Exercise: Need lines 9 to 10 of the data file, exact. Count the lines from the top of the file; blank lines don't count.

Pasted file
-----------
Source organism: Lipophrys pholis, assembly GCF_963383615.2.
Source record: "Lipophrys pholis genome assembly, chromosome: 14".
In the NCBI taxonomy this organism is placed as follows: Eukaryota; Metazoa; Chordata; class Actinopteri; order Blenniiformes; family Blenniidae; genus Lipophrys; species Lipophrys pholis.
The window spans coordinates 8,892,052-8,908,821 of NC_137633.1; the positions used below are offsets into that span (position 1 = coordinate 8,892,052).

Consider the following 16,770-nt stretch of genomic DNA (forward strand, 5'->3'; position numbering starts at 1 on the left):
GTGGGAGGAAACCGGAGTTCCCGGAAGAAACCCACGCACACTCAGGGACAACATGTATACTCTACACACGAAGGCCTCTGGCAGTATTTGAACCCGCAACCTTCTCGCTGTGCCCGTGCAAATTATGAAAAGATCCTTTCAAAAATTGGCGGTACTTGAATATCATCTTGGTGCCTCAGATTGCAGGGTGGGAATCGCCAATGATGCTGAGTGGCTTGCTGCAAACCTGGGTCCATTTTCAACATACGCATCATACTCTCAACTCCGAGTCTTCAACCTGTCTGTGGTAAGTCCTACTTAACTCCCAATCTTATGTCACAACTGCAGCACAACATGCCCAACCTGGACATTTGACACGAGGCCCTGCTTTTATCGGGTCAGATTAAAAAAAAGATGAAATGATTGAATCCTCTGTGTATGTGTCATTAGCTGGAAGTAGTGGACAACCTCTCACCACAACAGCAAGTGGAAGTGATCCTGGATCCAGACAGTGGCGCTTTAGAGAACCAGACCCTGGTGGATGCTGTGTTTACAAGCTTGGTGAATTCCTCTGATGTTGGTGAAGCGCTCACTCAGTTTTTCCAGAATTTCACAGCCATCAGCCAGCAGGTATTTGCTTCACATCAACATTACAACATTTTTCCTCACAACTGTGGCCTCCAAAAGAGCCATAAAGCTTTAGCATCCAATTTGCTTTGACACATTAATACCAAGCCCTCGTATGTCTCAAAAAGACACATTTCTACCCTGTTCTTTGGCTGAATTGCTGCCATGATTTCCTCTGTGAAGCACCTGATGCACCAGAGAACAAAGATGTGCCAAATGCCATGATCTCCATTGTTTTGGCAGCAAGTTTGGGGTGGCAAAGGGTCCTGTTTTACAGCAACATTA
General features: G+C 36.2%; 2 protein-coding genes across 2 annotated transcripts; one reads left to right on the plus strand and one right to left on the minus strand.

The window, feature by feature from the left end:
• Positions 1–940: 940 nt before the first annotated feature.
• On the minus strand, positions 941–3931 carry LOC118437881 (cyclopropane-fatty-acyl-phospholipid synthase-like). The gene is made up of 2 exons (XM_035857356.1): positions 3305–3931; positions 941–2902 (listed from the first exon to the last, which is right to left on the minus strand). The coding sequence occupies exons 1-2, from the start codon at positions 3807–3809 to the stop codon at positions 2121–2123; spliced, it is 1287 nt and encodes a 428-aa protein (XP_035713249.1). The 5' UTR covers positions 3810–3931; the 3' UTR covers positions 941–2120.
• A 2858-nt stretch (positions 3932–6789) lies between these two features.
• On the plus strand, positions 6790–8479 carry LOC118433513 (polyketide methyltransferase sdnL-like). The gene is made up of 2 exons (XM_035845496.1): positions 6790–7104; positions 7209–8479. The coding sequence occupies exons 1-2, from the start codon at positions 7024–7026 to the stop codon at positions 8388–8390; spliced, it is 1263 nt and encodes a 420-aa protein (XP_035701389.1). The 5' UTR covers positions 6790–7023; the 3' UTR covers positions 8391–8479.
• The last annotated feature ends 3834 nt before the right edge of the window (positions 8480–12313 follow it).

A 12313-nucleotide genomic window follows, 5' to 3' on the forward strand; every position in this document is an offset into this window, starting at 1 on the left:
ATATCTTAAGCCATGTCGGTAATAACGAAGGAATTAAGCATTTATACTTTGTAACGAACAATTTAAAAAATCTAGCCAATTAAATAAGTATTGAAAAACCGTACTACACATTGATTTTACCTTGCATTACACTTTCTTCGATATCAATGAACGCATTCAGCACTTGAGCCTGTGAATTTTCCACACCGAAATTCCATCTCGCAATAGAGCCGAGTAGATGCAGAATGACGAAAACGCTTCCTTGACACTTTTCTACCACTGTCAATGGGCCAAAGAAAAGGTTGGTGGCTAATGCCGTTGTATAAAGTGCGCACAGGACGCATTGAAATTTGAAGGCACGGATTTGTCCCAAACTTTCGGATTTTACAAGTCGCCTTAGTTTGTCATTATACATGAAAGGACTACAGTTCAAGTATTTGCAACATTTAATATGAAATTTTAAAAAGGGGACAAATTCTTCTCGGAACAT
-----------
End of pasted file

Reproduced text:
• Positions 1–940: 940 nt before the first annotated feature.
• On the minus strand, positions 941–3931 carry LOC118437881 (cyclopropane-fatty-acyl-phospholipid synthase-like). The gene is made up of 2 exons (XM_035857356.1): positions 3305–3931; positions 941–2902 (listed from the first exon to the last, which is right to left on the minus strand). The coding sequence occupies exons 1-2, from the start codon at positions 3807–3809 to the stop codon at positions 2121–2123; spliced, it is 1287 nt and encodes a 428-aa protein (XP_035713249.1). The 5' UTR covers positions 3810–3931; the 3' UTR covers positions 941–2120.